Tokyo, the world’s most populous metropolis, holds local elections today—in part a referendum on embattled Prime Minister Shinzo Abe. Governor Yuriko Koike is seeking a majority in the city assembly for her Tokyoites First Party against the local branch of the ruling Liberal Democratic Party (LDP).
The local LDP’s biggest headache is the national party’s gaffe-prone officials; on Tuesday the defence minister apologised after claiming the apolitical military supported the LDP in today’s election. Abe himself is embroiled in a scandal, accused of abusing his office to help a close friend open a school. The PM’s approval rating has tumbled by double-digits to as low as 36%.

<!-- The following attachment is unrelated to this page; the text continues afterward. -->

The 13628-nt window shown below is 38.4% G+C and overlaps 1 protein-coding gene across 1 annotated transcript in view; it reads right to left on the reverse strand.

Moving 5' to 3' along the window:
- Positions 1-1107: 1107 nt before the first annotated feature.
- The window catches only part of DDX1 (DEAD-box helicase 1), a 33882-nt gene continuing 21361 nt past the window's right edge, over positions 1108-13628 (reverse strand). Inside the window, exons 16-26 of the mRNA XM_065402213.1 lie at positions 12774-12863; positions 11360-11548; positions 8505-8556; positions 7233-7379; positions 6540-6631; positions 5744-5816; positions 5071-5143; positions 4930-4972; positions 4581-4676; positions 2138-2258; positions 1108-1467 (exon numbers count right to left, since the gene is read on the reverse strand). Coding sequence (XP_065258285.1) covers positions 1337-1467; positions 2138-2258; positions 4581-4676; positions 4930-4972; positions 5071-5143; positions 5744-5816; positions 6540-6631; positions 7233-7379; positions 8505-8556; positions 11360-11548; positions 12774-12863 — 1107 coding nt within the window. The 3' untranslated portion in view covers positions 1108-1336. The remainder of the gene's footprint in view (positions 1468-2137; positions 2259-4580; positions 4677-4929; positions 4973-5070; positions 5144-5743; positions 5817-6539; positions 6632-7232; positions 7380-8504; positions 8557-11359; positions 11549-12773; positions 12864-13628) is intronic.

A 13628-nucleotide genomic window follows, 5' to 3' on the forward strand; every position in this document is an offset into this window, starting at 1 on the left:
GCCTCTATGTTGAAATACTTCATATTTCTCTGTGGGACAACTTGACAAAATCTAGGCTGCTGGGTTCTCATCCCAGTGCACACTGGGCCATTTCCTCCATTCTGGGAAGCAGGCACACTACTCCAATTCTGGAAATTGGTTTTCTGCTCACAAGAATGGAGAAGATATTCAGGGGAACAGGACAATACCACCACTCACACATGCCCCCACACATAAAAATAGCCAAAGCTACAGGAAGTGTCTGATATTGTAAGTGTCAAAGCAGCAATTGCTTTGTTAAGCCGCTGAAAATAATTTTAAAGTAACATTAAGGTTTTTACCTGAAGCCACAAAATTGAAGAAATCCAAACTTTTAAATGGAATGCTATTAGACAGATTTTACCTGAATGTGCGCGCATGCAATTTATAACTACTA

Where Abe is falling, Ms Koike is soaring; Tokyo’s incumbent governor has a 60% approval rating. Once an LDP minister, she has governed the nation’s capital as a reforming populist, criticising her old party and cutting spending on the 2020 Olympics. Her party—leading in opinion surveys—pledges to crack down on misuse of public funds and penalise public smoking.
A victory in today’s vote would bolster Koike’s national standing and lower that of Shinzo Abe, weakening his position ahead of the LDP’s September 2018 leadership election.
Nicholas is an Italian politics aficionado. Nick brings his knowledge of southern Europe to bear in The Daily Brief team, where he serves as a senior analyst and editor.